It’s August. I’m looking out the windows of our log house and across the immense variety of green leaves, on oak and birch, mountain laurel and sycamore, magnolia and honeysuckle. It’s a rain forest here. Indeed, after a long dry spell, we’ve had days and days of soaking rain, with breaks in the clouds so that the sun raises steam from the earth like water coming up in the garden of Eden.
But the greens have hints of yellow. And the clouds are not just summer thunderheads but low, fast, and broken. The dogs are lazier than normal, as their crusted red-clay coats begin to flake off to reveal the fur underneath. Even the cats seem less mobile — if that were possible. The evenings, despite the blast furnace of August, cool more than in July.
All in all, the signs are there for those who watch. I grew up watching the weather, watching leaves flipped before storms, listening to the sound of winter winds, smelling storms on the air. I know autumn is hiding across the Blue Ridge Mountains, a child peeking over and shaping the weather, teasing us, reminding us that summer will soon go on its own vacation, and the wind will chill us and drive down the leaves, their red, orange, and yellow as varied as summer green.
But for all my love of autumn, for all my desire for cool air and the smell of wood smoke, autumn hurts me. It is the end of summer and the beginning of fall that takes my children from me and forces them back to school and schedules. It’s difficult enough to leave them for work, more so to know that my schedule and theirs conspire to separate something so vital, so elemental, as the time families spend in communion with one another.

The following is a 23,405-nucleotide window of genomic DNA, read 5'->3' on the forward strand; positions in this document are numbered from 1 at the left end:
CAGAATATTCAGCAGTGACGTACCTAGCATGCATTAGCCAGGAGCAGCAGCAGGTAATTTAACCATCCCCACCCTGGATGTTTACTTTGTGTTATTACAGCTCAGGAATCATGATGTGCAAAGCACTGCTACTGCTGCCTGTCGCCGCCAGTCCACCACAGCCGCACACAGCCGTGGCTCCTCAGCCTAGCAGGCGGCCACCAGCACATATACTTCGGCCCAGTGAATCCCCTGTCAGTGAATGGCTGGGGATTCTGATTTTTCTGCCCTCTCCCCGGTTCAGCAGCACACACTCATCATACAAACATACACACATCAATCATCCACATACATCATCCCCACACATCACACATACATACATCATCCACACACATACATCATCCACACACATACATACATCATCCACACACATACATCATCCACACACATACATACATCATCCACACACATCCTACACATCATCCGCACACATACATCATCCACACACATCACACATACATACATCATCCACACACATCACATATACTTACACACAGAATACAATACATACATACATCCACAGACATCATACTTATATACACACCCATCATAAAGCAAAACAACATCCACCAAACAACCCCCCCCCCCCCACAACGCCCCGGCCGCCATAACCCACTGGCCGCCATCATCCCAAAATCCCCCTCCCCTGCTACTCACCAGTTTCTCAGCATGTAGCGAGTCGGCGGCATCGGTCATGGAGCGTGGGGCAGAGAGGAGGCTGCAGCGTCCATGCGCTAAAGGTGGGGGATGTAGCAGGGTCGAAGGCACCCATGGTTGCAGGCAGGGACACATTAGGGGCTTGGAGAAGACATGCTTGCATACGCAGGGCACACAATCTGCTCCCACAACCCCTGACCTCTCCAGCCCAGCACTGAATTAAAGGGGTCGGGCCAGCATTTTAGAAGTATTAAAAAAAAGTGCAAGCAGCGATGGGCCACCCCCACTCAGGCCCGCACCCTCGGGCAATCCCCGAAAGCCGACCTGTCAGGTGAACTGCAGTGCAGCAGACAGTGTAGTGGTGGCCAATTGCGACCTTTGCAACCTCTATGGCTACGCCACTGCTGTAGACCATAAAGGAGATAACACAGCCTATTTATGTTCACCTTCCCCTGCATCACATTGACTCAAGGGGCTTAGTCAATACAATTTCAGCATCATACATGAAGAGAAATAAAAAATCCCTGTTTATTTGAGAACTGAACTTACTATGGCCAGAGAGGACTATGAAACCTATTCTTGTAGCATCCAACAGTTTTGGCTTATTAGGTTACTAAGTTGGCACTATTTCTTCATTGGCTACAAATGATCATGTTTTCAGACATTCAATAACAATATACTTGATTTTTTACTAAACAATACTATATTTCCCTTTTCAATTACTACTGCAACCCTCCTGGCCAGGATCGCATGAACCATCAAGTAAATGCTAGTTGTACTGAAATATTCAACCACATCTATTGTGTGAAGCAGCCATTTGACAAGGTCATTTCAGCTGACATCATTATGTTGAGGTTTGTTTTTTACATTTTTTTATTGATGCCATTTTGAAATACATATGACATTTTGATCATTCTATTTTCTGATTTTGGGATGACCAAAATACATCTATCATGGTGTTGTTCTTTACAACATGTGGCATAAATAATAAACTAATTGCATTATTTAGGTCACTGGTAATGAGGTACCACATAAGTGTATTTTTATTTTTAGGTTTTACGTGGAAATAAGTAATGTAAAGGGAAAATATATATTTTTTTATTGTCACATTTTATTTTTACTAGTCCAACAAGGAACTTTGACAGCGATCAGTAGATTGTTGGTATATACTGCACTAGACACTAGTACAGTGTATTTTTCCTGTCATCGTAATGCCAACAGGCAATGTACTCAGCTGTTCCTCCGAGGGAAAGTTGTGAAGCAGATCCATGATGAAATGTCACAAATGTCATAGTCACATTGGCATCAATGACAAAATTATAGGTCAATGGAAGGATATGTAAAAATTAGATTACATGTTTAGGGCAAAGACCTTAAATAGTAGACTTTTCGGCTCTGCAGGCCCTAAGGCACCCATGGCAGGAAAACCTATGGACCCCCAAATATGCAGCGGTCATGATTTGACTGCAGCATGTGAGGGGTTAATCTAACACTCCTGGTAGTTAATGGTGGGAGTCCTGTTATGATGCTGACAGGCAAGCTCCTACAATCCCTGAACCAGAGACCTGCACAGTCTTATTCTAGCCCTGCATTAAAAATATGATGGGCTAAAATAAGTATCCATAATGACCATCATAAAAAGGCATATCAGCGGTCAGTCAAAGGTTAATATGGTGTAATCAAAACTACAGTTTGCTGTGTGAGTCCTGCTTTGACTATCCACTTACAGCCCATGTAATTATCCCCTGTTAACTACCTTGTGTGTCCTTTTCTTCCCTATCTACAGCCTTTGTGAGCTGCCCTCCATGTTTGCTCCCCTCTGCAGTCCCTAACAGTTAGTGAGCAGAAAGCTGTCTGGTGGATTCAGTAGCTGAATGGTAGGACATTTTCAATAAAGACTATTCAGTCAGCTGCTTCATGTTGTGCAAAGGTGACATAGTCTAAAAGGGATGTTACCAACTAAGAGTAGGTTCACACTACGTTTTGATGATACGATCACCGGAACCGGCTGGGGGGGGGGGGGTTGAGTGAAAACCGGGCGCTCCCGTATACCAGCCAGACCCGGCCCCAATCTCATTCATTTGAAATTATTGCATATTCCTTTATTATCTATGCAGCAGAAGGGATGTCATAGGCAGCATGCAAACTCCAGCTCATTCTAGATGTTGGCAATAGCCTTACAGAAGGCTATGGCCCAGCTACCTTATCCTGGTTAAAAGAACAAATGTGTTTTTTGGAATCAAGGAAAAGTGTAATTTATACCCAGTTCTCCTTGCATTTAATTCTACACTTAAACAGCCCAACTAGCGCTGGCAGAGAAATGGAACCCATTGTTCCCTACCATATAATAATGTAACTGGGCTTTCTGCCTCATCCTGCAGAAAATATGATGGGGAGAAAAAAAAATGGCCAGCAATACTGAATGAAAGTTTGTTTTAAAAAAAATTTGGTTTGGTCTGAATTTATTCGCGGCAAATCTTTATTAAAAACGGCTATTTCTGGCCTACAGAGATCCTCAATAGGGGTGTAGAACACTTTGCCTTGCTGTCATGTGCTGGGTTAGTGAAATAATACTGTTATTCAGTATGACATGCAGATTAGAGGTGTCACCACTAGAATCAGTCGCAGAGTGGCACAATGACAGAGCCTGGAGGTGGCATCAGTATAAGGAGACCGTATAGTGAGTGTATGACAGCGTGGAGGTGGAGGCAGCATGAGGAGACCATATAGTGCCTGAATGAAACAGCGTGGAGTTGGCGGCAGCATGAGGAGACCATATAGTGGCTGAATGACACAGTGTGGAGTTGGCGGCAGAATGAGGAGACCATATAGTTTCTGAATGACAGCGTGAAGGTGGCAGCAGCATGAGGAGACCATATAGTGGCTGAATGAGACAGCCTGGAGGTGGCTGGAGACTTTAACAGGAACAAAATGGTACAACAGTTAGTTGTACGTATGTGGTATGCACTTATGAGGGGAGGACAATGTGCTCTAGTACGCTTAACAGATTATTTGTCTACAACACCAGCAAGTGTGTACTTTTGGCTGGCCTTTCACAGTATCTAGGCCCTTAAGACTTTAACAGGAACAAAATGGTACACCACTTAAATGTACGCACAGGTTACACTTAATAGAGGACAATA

Even as I write, my daughter Elysa, a high school sophomore, is finalizing her summer reading. Her brother Elijah, a high school senior, is spending his last days with his girlfriend Tori, who leaves for the University of South Carolina all too soon. My oldest boys, Sam and Seth, will return to Clemson in a few days, closer and closer to independence. The leaves change, the sky is darker, the children are growing up and moving on, with the imperatives and requirements of their own lives, their own passions, their own needs and desires, their own loves.
As difficult as this can be, I recognize that I did the same, as did my wife Jan and our parents and theirs. This is the cycle, the natural history of the world. We raise and guard our precious children and launch them forth to do the same. And we hope that the cords that tie us remain intact — that the circle remains unbroken.
What has any of this to do with our work? Our physician lives? The lesson is this: Time is fleeting; life and love are precious. Wives and husbands and children are rare gems in the rolling seasons of life. So waste not, want not, as it were.
The seasons will turn. The clouds race, the school buses arrive, and the graduations loom. In the midst of this, we must never delude ourselves that our money, our directorships, even our retirement accounts will ever be sufficient solace if we look back and feel that we did not use our time wisely with the ones who mattered most of all.
Our work, our patients and our skills all matter to the extent that they help others to live long and well, that they help those parents and children to enjoy the passing years together. Beyond that, they are important but less so than our own people, the ones we are committed to, bound to by vows and rings, by birth and blood and by adoption and choice.
So as the year turns and new opportunities and shifts arise, be honored but be circumspect. Keep before you the fact that everything changes, but with attention and love, all of our connections can remain intact despite years and geography. If only we value them more than we do our certificates, degrees, incomes and positions.
The clouds will roll and the leaves will fall, my friends, and we might as well watch them pass with joy, not regret.
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